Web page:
The murder/homicide rate in Latvia in 2018 was 4.36, representing a 4.92 percent increase over 2017. The murder/homicide rate in Latvia in 2017 was 4.15, an increase of 18.78 percent from 2016. The murder/homicide rate in Latvia in 2016 was 3.50, a 4.21 percent rise over 2015. The murder/homicide rate in Latvia in 2015 was 3.35, a 5.92 percent rise from 2014. The murder/homicide rate in Latvia in 2014 was 2.80, an increase of 12.44 percent from 2013. The murder/homicide rate in Latvia in 2013 was 2.52, a 6.43 percent rise over 2012.
There have been more than 200 murders reported in Latvian police files since 2007, when records began. It is estimated that approximately 10 to 20 people are murdered each year.
According to reports by non-governmental organizations, between 2007 and 2017 at least 17 journalists were killed around the world while reporting on politics, business, and crime. Of these deaths, at least eight occurred in Latvia. Two other journalists may also have been killed in Latvia but their cases have not yet been resolved.
In addition to the reported murders of journalists, three bloggers were found dead between 2008 and 2019. The bodies of Mihails Zemļinskis and Andrejs Pilsners were discovered in 2008; those of Armands Šķēle and Egidijus Lapiņš in 2009.
In 2011, the murder rate in Poland was 1.2 per 100,000 inhabitants. In 2014, the murder rate in Poland was 0.7 per 100,000 people. In 2014, there were 283 murders in Poland. The murder rate in Poland was 0.7 per 100,000 in 2018, down from 2.4 per 100,000 in 1993 and 1994.
Poland has one of the highest crime rates in Europe. The majority of crimes are committed by young men involved in illegal drug trafficking or working in the criminal justice system. Due to the high number of crimes committed each year, Poland has one of the most dangerous jobs in Europe.
About half of all Poles have been the victim of violence. According to official statistics, violence against women is widespread in Poland. Domestic violence is widely underreported, with estimates ranging from 70% to 90% of incidents going unreported. Sexual harassment also remains common in public spaces; a recent study found that about one-third of women experience some form of sexual harassment on public transportation alone.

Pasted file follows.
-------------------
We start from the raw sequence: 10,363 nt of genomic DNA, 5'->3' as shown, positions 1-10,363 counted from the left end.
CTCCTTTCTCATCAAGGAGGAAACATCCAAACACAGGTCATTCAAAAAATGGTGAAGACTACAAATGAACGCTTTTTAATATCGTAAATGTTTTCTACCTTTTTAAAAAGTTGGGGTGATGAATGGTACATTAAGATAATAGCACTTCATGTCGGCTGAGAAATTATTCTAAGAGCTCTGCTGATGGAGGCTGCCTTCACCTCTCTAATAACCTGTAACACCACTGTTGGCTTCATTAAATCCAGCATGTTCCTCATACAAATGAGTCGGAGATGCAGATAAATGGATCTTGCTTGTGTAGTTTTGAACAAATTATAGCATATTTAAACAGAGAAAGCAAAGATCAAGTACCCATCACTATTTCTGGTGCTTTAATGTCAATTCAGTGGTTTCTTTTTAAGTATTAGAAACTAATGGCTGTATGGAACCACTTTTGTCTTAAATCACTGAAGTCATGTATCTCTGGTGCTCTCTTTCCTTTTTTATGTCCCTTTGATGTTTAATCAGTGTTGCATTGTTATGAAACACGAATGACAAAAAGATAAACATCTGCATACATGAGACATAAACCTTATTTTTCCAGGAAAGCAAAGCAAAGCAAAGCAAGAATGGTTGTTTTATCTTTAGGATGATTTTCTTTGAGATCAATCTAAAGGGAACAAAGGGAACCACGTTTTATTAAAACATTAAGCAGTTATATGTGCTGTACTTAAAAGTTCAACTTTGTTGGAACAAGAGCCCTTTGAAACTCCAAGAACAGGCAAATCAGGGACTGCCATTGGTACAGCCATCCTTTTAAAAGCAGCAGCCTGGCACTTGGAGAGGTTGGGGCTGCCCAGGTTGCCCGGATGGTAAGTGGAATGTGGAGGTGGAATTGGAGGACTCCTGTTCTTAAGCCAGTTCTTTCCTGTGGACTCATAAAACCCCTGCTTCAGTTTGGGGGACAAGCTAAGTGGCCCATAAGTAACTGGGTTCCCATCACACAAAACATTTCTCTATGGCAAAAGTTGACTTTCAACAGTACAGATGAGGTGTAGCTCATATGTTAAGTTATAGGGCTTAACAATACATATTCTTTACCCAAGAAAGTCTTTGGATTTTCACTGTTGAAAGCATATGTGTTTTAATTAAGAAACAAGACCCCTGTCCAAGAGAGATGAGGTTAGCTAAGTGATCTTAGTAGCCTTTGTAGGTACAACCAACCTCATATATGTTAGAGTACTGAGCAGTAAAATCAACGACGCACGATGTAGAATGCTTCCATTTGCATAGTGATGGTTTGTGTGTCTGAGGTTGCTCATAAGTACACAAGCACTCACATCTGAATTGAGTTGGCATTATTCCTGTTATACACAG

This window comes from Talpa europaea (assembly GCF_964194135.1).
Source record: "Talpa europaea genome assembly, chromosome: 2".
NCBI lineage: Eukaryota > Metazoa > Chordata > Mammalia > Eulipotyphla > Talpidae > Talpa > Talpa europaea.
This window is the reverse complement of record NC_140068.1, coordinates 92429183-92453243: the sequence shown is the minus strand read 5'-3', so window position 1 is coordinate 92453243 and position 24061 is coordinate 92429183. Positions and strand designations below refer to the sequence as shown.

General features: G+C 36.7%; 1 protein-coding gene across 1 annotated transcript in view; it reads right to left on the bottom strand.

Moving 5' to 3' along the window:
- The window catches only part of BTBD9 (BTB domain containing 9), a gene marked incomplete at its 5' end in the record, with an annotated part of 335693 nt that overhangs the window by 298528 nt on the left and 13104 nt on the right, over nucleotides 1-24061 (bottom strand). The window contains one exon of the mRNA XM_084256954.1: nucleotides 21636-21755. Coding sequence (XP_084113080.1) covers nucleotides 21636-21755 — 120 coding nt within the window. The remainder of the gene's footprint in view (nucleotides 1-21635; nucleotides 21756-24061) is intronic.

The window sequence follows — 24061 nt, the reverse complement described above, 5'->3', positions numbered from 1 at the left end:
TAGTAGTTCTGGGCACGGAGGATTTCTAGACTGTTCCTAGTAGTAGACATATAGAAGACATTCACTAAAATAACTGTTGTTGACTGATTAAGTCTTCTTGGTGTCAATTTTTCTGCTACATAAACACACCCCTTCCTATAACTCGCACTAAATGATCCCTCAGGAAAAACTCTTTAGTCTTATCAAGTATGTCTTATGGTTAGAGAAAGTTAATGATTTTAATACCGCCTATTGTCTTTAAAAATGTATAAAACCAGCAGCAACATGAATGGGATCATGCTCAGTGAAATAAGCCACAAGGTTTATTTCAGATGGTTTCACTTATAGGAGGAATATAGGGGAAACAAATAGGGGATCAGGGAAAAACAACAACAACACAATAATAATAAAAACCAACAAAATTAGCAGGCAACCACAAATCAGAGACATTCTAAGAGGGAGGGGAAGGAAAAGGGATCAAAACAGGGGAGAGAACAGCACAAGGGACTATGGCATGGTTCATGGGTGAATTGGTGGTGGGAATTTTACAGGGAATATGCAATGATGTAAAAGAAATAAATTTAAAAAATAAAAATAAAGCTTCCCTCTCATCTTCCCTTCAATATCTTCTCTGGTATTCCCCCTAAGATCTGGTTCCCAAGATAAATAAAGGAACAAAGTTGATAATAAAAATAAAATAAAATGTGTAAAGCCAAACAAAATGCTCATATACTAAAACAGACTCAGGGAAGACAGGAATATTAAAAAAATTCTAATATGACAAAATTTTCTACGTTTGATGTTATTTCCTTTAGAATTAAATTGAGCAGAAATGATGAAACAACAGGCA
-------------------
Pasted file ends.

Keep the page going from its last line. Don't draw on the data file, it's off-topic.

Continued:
There is also a high rate of assault among students at Polish schools. A survey conducted after an attack on schoolchildren in Grójec, near Warsaw, showed that more than 20 percent of students had experienced bullying at school. The same study showed that almost 40 percent of students did not feel safe at school.
Although the overall level of violence in Poland is high, it is not equally distributed. Rural areas are generally less safe than cities.
According to the World Bank's collection of development indicators derived from officially recognized sources, Finland's rural population (as a percentage of total population) was recorded as 14.48 percent in 2020. This was up from 13.51 percent in 2009.
The bank notes that this measure includes both small and large farms so it gives an indication of the overall size of the agricultural sector rather than just looking at industrial or commercial farms. However, it does not include land owned by indigenous peoples or other non-citizens, such as foreign workers on employer's visas. Also, it does not account for urban growth nor migration patterns within countries so may underreport or overreport certain regions or countries.
Finland is one of the most forested countries in the world. Its average tree cover is about 40 percent, which means that almost half of the country is made up of forests and green space.
About 85 percent of Finland is considered usable for agriculture, with about 10 percent being protected areas such as national parks and sanctuaries. The remaining 5 percent is made up of water bodies (rivers, lakes, ponds).
In 2019, Finnish farmers produced about $1.5 billion worth of food. Of this, wheat accounted for nearly a third (32 percent), followed by potatoes (15 percent).